Labour Mayor of London Sadiq Khan is to share a platform with Prime Minister David Cameron at a Remain rally later.
They will jointly launch a Britain Stronger In Europe battle bus, despite Labour leader Jeremy Corbyn refusing to campaign with Mr Cameron.
It comes after Mr Cameron had criticised Mr Khan’s “poor judgement” during the London mayoral election.
Mr Khan defended his decision to campaign publicly with the Tory PM and said it was in London’s interest.
Is it in London’s interest for me to hold grudges? Is it in London’s interests for the mayor of London to be at permanent war with the Conservative prime minister?” Mr Khan told ITV’s Peston On Sunday.
“We’re never going to be best friends, but what is important is that the mayor of London argues the case for London and for Londoners to remain in the European Union.
“This debate is far more important than David Cameron or me.
“It’s about our city’s future and country’s future.”
During London’s mayoral election race, Mr Cameron repeatedly attacked Mr Khan for having a history of sharing platforms with extremists, which Mr Khan rejected.
At Prime Minister’s Question Time in the Commons some Labour MPs denounced Mr Cameron as a “racist” when he attacked Mr Khan’s judgment.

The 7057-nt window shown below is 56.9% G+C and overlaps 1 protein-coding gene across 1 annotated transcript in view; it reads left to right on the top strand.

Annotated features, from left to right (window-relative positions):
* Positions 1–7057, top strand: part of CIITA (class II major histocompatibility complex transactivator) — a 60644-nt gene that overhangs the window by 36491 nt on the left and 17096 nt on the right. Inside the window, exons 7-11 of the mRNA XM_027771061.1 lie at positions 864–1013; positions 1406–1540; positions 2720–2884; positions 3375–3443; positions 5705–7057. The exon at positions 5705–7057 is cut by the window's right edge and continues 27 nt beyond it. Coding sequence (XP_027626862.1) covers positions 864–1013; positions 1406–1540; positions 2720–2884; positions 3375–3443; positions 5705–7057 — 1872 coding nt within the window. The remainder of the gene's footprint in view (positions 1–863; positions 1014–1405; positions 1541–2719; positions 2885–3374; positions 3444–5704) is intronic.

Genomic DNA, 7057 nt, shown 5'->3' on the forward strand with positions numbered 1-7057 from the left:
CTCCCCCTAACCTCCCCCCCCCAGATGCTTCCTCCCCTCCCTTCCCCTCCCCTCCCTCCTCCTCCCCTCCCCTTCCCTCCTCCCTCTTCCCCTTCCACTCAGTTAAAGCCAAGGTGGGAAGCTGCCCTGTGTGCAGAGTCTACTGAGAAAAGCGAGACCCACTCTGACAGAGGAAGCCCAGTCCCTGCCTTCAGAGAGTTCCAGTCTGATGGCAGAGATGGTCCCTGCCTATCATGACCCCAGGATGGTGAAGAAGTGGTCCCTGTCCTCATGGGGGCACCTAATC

In other EU referendum developments:
The World Trade Organisation’s former director-general has warned that the UK economy risks a “huge blow” if it relies on the agency’s global trading rules in the case of an EU leave vote.
Labour’s police and crime commissioners have signed an open letter urging a Remain victory, because they say leaving the EU would risk national security.
On Sunday, senior Tory ministers Michael Gove and Boris Johnson challenged Mr Cameron on immigration, saying he must accept the failure of the government’s manifesto pledge to reduce migration into the UK. They said the pledge was “corrosive of public trust” while Britain remained in the EU.
And former Labour prime minister Tony Blair said leaving the EU would create “an enormous economic problem”.
Sunday’s row over the migration target came as Conservative in-fighting over the EU referendum intensified.
Mr Cameron and most of his cabinet are campaigning for a vote to stay in the EU, but about half of his MPs support an exit.
Conservative Leave campaigner Andrew Bridgen had told BBC Radio 5 live’s Pienaar’s Politics that as many as 50 Tory MPs were ready to back a vote of no-confidence in the prime minister over his handling of the debate.
But leading “Out” advocate and Labour former minister Frank Field has condemned the “Brexit” camp’s personalised onslaught on Mr Cameron.
Mr Field told BBC Radio Four’s Westminster Hour: “The first mistake I think our side has made has been to question the prime minister’s integrity.
“I think it’s a mistake to put your sticky fingers into people’s souls and say they’re debasing public life.
“I think it would be very good for our Out campaign to actually concentrate on issues and not on the integrity of the other side.”
Number 10 dismissed the personal attacks as a “distraction” intended to move attention away from the economic arguments for remaining in the EU.